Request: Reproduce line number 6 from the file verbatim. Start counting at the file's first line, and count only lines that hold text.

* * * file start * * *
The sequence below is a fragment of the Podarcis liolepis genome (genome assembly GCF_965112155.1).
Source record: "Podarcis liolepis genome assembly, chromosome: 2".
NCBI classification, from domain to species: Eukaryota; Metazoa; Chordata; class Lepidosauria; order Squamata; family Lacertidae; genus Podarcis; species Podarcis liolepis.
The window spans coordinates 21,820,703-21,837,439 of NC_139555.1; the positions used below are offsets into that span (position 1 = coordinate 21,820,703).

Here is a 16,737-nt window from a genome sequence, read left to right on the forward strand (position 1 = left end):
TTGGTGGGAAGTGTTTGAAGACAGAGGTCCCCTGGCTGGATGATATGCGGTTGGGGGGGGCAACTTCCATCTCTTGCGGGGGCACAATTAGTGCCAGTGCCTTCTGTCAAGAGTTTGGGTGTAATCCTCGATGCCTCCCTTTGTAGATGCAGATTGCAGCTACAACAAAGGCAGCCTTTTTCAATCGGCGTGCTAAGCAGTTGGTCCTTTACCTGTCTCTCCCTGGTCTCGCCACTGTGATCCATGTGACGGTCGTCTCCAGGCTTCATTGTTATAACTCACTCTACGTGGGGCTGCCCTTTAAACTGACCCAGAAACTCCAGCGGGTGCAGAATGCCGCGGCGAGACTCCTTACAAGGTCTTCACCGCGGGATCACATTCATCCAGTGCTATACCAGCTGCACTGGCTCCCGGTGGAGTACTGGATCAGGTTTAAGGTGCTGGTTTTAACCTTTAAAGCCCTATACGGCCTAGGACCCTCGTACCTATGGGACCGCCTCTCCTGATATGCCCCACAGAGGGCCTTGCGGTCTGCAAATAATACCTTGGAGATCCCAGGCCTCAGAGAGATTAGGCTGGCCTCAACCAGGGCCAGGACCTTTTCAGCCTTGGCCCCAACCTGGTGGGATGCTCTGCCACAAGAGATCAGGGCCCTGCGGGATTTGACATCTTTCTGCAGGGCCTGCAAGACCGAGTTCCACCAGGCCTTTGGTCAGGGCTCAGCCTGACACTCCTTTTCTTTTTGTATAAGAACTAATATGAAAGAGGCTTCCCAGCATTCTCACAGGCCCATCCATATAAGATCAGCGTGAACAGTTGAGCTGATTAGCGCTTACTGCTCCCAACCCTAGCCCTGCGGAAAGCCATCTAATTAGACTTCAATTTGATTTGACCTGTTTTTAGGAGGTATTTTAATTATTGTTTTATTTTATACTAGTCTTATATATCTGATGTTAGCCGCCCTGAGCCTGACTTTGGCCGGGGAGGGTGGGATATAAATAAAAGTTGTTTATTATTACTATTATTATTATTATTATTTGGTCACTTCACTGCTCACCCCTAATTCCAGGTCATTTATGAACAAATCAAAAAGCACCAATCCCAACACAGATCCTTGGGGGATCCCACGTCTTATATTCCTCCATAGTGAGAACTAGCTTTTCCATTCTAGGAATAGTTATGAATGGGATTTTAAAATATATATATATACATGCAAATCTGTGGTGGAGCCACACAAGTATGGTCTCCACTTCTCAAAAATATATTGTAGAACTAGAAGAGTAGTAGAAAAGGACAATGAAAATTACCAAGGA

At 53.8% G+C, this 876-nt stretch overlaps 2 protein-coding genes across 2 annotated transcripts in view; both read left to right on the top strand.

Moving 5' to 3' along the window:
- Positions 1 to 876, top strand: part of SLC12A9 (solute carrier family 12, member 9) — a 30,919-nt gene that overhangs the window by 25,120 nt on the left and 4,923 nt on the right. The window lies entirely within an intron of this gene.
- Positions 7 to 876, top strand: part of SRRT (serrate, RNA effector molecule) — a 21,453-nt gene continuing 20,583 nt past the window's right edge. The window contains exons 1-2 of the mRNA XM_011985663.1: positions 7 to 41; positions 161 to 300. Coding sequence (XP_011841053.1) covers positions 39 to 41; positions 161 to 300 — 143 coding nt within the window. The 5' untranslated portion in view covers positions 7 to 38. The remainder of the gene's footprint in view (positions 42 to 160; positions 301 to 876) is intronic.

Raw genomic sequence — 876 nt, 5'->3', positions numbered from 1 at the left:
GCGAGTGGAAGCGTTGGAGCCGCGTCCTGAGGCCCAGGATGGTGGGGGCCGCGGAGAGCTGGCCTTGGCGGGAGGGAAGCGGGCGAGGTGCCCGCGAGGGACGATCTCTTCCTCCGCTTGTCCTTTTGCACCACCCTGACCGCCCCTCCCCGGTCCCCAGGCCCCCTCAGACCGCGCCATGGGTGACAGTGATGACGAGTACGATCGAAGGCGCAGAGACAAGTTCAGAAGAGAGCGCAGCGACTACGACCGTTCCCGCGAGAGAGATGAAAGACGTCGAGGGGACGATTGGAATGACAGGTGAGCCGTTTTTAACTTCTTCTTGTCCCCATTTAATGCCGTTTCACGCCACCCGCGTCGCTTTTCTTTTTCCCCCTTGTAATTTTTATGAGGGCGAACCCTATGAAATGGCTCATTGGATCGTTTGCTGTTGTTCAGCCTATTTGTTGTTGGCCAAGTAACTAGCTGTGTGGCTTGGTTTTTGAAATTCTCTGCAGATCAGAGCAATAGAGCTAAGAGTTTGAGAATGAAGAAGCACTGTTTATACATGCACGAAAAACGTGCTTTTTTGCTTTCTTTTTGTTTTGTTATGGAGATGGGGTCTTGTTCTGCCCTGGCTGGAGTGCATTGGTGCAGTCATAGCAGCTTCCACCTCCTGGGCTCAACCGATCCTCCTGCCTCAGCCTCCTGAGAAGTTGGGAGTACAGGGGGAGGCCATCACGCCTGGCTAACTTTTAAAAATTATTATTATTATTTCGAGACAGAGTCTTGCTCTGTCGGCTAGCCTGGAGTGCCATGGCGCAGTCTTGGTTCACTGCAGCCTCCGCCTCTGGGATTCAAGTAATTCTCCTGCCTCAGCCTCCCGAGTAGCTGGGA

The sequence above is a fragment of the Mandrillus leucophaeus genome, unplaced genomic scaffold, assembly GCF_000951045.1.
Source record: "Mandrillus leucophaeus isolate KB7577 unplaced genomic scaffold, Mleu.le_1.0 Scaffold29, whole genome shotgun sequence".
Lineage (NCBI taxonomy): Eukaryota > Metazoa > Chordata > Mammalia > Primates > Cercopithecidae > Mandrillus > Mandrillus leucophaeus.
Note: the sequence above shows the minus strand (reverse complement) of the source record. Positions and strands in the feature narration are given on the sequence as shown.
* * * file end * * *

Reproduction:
TTGGTGGGAAGTGTTTGAAGACAGAGGTCCCCTGGCTGGATGATATGCGGTTGGGGGGGGCAACTTCCATCTCTTGCGGGGGCACAATTAGTGCCAGTGCCTTCTGTCAAGAGTTTGGGTGTAATCCTCGATGCCTCCCTTTGTAGATGCAGATTGCAGCTACAACAAAGGCAGCCTTTTTCAATCGGCGTGCTAAGCAGTTGGTCCTTTACCTGTCTCTCCCTGGTCTCGCCACTGTGATCCATGTGACGGTCGTCTCCAGGCTTCATTGTTATAACTCACTCTACGTGGGGCTGCCCTTTAAACTGACCCAGAAACTCCAGCGGGTGCAGAATGCCGCGGCGAGACTCCTTACAAGGTCTTCACCGCGGGATCACATTCATCCAGTGCTATACCAGCTGCACTGGCTCCCGGTGGAGTACTGGATCAGGTTTAAGGTGCTGGTTTTAACCTTTAAAGCCCTATACGGCCTAGGACCCTCGTACCTATGGGACCGCCTCTCCTGATATGCCCCACAGAGGGCCTTGCGGTCTGCAAATAATACCTTGGAGATCCCAGGCCTCAGAGAGATTAGGCTGGCCTCAACCAGGGCCAGGACCTTTTCAGCCTTGGCCCCAACCTGGTGGGATGCTCTGCCACAAGAGATCAGGGCCCTGCGGGATTTGACATCTTTCTGCAGGGCCTGCAAGACCGAGTTCCACCAGGCCTTTGGTCAGGGCTCAGCCTGACACTCCTTTTCTTTTTGTATAAGAACTAATATGAAAGAGGCTTCCCAGCATTCTCACAGGCCCATCCATATAAGATCAGCGTGAACAGTTGAGCTGATTAGCGCTTACTGCTCCCAACCCTAGCCCTGCGGAAAGCCATCTAATTAGACTTCAATTTGATTTGACCTGTTTTTAGGAGGTATTTTAATTATTGTTTTATTTTATACTAGTCTTATATATCTGATGTTAGCCGCCCTGAGCCTGACTTTGGCCGGGGAGGGTGGGATATAAATAAAAGTTGTTTATTATTACTATTATTATTATTATTATTTGGTCACTTCACTGCTCACCCCTAATTCCAGGTCATTTATGAACAAATCAAAAAGCACCAATCCCAACACAGATCCTTGGGGGATCCCACGTCTTATATTCCTCCATAGTGAGAACTAGCTTTTCCATTCTAGGAATAGTTATGAATGGGATTTTAAAATATATATATATACATGCAAATCTGTGGTGGAGCCACACAAGTATGGTCTCCACTTCTCAAAAATATATTGTAGAACTAGAAGAGTAGTAGAAAAGGACAATGAAAATTACCAAGGA